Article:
A well-known Catholic priest in Ireland — who was vocally homophobic in his sermons — has been outed for having his own secret Grindr profile.
35-year-old Rory Coyle was a priest in Armagh, a town in Northern Ireland — until it was discovered that he’d been keeping a secret Grindr account, chock full of illicit selfies.
Coyle was outed when an unnamed source contacted the local Catholic newspaper to confess he’d sexted with the holy man on Grindr on several occasions.
In an email to the whistle-blower blog Thinking Catholicism, the source, who is over the age of 18, explains:
[Coyle] spoke to me on Grindr a few times and kept wanting to come to my mum’s house for sex with me while she was at work. He sent me lots of naked pics of himself too. When I realized who he was I sent them to a journalist along with the screenshots of his sex chat.”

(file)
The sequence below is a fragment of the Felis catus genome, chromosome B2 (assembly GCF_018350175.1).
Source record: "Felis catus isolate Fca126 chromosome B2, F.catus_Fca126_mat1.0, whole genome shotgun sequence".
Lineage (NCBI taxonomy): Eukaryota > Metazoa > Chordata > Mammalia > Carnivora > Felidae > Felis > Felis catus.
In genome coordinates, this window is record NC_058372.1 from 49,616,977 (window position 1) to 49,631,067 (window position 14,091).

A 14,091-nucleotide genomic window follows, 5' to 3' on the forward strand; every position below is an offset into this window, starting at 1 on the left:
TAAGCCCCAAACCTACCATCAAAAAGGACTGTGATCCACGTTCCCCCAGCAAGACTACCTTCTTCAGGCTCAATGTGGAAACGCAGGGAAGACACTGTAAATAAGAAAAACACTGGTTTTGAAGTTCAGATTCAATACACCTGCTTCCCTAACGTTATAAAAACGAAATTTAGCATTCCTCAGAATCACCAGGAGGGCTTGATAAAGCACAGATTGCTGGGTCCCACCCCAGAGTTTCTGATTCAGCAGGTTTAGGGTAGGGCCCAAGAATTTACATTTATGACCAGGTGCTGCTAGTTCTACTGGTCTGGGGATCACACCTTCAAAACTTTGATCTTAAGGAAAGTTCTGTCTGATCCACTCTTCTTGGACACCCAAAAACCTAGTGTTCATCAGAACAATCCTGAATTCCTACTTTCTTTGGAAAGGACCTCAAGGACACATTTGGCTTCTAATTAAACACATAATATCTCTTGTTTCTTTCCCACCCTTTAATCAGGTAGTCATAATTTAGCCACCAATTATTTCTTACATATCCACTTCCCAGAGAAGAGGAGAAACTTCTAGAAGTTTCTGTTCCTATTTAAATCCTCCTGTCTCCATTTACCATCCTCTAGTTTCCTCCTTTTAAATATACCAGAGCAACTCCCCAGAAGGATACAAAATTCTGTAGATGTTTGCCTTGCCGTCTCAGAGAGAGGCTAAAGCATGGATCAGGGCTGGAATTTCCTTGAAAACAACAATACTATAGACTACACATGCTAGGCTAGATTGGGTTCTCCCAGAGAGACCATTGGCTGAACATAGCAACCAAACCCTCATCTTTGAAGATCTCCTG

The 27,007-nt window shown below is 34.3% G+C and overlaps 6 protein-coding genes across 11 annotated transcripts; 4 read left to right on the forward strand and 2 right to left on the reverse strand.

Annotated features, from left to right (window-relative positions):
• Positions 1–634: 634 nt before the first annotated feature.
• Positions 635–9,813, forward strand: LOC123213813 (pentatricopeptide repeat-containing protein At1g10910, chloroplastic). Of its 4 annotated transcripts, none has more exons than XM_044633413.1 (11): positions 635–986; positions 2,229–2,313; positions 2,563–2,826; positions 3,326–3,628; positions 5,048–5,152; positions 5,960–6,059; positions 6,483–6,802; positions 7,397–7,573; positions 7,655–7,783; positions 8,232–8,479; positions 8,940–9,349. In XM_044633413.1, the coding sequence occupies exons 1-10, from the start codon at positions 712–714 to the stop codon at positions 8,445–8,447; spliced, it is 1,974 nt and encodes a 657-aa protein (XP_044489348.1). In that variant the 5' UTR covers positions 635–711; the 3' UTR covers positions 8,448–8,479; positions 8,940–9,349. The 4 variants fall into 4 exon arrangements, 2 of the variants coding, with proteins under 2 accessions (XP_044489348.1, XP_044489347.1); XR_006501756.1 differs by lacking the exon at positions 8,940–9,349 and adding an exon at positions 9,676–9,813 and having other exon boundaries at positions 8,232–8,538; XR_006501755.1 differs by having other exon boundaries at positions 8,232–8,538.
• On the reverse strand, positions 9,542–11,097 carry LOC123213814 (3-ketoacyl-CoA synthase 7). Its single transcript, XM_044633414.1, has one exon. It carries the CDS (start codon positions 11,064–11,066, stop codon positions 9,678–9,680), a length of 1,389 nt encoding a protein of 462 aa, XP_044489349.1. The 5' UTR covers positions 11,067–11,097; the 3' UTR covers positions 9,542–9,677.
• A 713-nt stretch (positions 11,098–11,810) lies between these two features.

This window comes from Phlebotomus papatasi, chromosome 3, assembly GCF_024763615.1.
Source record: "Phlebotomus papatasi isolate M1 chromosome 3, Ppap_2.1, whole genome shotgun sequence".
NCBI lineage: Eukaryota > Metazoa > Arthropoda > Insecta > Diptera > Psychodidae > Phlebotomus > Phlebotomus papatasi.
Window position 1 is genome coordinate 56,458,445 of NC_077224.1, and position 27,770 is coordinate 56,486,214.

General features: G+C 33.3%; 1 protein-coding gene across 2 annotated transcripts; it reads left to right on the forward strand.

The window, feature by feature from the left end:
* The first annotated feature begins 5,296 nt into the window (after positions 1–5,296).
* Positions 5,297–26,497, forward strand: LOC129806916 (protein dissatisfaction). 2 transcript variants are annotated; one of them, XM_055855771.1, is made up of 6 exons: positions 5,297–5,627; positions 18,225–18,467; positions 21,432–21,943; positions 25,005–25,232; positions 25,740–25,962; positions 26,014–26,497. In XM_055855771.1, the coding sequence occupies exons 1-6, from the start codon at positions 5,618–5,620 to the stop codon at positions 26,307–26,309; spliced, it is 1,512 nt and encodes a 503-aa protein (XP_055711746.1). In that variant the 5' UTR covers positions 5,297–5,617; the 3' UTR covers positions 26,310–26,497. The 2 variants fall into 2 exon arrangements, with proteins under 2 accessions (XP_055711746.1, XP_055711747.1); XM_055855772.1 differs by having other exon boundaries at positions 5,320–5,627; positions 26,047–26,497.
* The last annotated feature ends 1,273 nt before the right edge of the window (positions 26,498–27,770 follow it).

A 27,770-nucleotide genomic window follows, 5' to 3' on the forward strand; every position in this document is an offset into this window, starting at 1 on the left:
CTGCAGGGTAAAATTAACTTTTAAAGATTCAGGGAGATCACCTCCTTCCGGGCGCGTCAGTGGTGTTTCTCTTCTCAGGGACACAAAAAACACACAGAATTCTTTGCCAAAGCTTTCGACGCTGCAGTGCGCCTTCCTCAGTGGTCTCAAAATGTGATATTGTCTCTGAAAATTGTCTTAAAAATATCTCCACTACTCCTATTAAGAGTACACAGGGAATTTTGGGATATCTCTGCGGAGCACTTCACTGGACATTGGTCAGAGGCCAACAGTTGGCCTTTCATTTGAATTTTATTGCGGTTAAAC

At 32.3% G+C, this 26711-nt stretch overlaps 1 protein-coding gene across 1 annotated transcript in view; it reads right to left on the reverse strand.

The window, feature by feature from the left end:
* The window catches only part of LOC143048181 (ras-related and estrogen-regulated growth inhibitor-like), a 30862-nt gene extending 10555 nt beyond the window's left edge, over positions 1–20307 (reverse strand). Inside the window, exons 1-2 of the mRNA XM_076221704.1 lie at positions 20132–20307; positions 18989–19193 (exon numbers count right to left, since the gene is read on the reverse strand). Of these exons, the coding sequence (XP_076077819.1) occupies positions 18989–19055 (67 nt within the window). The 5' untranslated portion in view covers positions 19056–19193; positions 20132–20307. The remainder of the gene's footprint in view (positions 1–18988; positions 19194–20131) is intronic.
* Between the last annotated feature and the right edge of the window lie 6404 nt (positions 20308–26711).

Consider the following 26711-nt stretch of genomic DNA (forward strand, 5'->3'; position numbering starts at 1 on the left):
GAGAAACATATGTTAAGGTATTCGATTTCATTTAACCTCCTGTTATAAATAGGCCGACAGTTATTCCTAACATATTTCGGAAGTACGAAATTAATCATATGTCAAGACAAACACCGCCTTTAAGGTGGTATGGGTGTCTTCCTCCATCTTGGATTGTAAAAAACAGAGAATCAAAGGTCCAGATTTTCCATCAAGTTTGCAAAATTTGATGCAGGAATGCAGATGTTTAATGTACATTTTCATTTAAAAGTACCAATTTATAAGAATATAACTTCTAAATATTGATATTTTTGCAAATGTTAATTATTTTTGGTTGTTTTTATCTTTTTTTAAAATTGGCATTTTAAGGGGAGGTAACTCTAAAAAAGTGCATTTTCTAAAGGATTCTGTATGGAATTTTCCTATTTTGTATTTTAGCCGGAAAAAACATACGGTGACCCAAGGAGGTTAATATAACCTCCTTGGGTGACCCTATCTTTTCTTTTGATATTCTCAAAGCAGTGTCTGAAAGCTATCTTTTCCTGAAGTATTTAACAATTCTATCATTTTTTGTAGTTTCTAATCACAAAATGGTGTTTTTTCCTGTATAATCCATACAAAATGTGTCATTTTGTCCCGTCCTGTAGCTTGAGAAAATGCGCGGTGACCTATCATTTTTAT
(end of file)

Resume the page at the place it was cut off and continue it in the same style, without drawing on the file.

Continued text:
Not long after that, the source says, Coyle’s Grindr account was deleted and his Facebook page deactivated.
“I assume the journalist contacted the diocese,” the source continues.
In the email, he goes on to call Coyle a “dirty bastard” and a “total pervert” who admitted via text to participating orgies, going to gay beaches, and renting rooms by the hour for “sex meets.”
“He’s just a hypocrite. Denouncing gay people from the pulpit and then shagging guys when no one is looking.”
Days after the story broke, Coyle was quietly removed from his clerical duties. His photo was also briefly removed from the Armagh Parish’s official website.
No explanation was given.
On Thursday, a spokesman for the Archdiocese of Armagh confirmed to Irish News that Coyle is taking a temporary leave of absence, though the statement stopped short of explaining why:
Early in March, Father Rory Coyle asked Archbishop Eamon Martin for time off to obtain personal and spiritual support. Following this, on March 22 he asked the Archbishop to extend his leave so that he could ‘engage in a period of personal discernment and receive further help’. Father Coyle’s request was granted and he is currently on leave of absence.”